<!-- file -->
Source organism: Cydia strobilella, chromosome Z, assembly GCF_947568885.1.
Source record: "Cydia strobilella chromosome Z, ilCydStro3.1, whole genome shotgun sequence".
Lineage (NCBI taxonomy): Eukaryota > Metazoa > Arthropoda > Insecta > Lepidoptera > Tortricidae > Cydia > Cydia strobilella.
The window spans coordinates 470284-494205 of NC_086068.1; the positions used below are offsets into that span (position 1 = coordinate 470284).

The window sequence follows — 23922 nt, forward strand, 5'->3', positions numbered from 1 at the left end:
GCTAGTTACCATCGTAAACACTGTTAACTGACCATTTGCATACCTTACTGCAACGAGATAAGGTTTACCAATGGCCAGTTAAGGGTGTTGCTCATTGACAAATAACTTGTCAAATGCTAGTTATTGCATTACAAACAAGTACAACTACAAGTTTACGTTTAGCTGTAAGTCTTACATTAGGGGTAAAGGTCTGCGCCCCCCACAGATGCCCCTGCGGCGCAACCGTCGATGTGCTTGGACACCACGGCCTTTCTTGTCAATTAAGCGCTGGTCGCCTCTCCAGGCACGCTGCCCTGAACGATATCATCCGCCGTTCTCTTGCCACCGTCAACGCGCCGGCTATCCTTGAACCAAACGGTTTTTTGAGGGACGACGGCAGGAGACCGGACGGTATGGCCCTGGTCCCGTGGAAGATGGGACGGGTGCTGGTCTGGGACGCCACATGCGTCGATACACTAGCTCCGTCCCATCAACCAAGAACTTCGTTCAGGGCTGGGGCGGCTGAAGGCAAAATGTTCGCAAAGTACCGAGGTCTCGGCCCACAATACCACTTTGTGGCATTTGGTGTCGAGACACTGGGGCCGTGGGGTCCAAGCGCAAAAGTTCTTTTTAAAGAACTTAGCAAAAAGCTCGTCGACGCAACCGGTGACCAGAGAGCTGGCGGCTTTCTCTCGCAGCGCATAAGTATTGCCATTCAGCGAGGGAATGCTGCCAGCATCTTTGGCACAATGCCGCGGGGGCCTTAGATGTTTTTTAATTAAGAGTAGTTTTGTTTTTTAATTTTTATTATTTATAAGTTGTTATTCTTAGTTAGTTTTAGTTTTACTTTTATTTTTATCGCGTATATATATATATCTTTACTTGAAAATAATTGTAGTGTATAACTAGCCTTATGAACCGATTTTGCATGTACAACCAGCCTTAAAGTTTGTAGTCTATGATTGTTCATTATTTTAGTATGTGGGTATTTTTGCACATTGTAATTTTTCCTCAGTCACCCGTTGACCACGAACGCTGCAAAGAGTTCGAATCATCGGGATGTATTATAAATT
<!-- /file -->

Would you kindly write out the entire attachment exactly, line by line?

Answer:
Source organism: Cydia strobilella, chromosome Z, assembly GCF_947568885.1.
Source record: "Cydia strobilella chromosome Z, ilCydStro3.1, whole genome shotgun sequence".
Lineage (NCBI taxonomy): Eukaryota > Metazoa > Arthropoda > Insecta > Lepidoptera > Tortricidae > Cydia > Cydia strobilella.
The window spans coordinates 470284-494205 of NC_086068.1; the positions used below are offsets into that span (position 1 = coordinate 470284).

The window sequence follows — 23922 nt, forward strand, 5'->3', positions numbered from 1 at the left end:
GCTAGTTACCATCGTAAACACTGTTAACTGACCATTTGCATACCTTACTGCAACGAGATAAGGTTTACCAATGGCCAGTTAAGGGTGTTGCTCATTGACAAATAACTTGTCAAATGCTAGTTATTGCATTACAAACAAGTACAACTACAAGTTTACGTTTAGCTGTAAGTCTTACATTAGGGGTAAAGGTCTGCGCCCCCCACAGATGCCCCTGCGGCGCAACCGTCGATGTGCTTGGACACCACGGCCTTTCTTGTCAATTAAGCGCTGGTCGCCTCTCCAGGCACGCTGCCCTGAACGATATCATCCGCCGTTCTCTTGCCACCGTCAACGCGCCGGCTATCCTTGAACCAAACGGTTTTTTGAGGGACGACGGCAGGAGACCGGACGGTATGGCCCTGGTCCCGTGGAAGATGGGACGGGTGCTGGTCTGGGACGCCACATGCGTCGATACACTAGCTCCGTCCCATCAACCAAGAACTTCGTTCAGGGCTGGGGCGGCTGAAGGCAAAATGTTCGCAAAGTACCGAGGTCTCGGCCCACAATACCACTTTGTGGCATTTGGTGTCGAGACACTGGGGCCGTGGGGTCCAAGCGCAAAAGTTCTTTTTAAAGAACTTAGCAAAAAGCTCGTCGACGCAACCGGTGACCAGAGAGCTGGCGGCTTTCTCTCGCAGCGCATAAGTATTGCCATTCAGCGAGGGAATGCTGCCAGCATCTTTGGCACAATGCCGCGGGGGCCTTAGATGTTTTTTAATTAAGAGTAGTTTTGTTTTTTAATTTTTATTATTTATAAGTTGTTATTCTTAGTTAGTTTTAGTTTTACTTTTATTTTTATCGCGTATATATATATATCTTTACTTGAAAATAATTGTAGTGTATAACTAGCCTTATGAACCGATTTTGCATGTACAACCAGCCTTAAAGTTTGTAGTCTATGATTGTTCATTATTTTAGTATGTGGGTATTTTTGCACATTGTAATTTTTCCTCAGTCACCCGTTGACCACGAACGCTGCAAAGAGTTCGAATCATCGGGATGTATTATAAATT